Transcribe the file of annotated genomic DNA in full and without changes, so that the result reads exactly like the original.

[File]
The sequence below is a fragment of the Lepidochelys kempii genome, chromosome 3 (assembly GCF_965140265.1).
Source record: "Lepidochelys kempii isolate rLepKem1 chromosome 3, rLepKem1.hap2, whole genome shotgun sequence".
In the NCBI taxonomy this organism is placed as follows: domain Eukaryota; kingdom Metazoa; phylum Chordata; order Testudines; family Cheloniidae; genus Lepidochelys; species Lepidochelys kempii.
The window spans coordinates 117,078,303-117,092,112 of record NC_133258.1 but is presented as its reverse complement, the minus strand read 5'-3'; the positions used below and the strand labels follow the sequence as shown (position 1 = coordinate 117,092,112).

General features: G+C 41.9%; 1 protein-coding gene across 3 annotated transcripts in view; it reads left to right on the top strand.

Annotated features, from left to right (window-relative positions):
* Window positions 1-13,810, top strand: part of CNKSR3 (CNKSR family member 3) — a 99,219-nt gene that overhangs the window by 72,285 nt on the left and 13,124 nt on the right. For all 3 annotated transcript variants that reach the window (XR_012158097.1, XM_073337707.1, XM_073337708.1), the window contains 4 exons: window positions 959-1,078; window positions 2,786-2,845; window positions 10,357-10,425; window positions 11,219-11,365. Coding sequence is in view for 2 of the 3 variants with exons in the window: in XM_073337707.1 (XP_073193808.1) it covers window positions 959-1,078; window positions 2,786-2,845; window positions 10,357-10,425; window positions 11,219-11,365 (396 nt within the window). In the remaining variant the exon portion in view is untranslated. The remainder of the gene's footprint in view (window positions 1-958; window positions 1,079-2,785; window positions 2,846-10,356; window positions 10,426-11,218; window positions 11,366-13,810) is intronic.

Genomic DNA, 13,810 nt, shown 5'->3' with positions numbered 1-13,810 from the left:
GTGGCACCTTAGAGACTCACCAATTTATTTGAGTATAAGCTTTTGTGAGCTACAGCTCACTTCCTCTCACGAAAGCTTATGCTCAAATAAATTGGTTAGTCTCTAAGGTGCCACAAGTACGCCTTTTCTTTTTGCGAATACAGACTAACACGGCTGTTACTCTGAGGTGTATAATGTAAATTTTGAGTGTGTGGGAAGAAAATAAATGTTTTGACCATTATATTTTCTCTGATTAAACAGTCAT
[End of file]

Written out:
The sequence below is a fragment of the Lepidochelys kempii genome, chromosome 3 (assembly GCF_965140265.1).
Source record: "Lepidochelys kempii isolate rLepKem1 chromosome 3, rLepKem1.hap2, whole genome shotgun sequence".
In the NCBI taxonomy this organism is placed as follows: domain Eukaryota; kingdom Metazoa; phylum Chordata; order Testudines; family Cheloniidae; genus Lepidochelys; species Lepidochelys kempii.
The window spans coordinates 117,078,303-117,092,112 of record NC_133258.1 but is presented as its reverse complement, the minus strand read 5'-3'; the positions used below and the strand labels follow the sequence as shown (position 1 = coordinate 117,092,112).

General features: G+C 41.9%; 1 protein-coding gene across 3 annotated transcripts in view; it reads left to right on the top strand.

Annotated features, from left to right (window-relative positions):
* Window positions 1-13,810, top strand: part of CNKSR3 (CNKSR family member 3) — a 99,219-nt gene that overhangs the window by 72,285 nt on the left and 13,124 nt on the right. For all 3 annotated transcript variants that reach the window (XR_012158097.1, XM_073337707.1, XM_073337708.1), the window contains 4 exons: window positions 959-1,078; window positions 2,786-2,845; window positions 10,357-10,425; window positions 11,219-11,365. Coding sequence is in view for 2 of the 3 variants with exons in the window: in XM_073337707.1 (XP_073193808.1) it covers window positions 959-1,078; window positions 2,786-2,845; window positions 10,357-10,425; window positions 11,219-11,365 (396 nt within the window). In the remaining variant the exon portion in view is untranslated. The remainder of the gene's footprint in view (window positions 1-958; window positions 1,079-2,785; window positions 2,846-10,356; window positions 10,426-11,218; window positions 11,366-13,810) is intronic.

Genomic DNA, 13,810 nt, shown 5'->3' with positions numbered 1-13,810 from the left:
GTGGCACCTTAGAGACTCACCAATTTATTTGAGTATAAGCTTTTGTGAGCTACAGCTCACTTCCTCTCACGAAAGCTTATGCTCAAATAAATTGGTTAGTCTCTAAGGTGCCACAAGTACGCCTTTTCTTTTTGCGAATACAGACTAACACGGCTGTTACTCTGAGGTGTATAATGTAAATTTTGAGTGTGTGGGAAGAAAATAAATGTTTTGACCATTATATTTTCTCTGATTAAACAGTCAT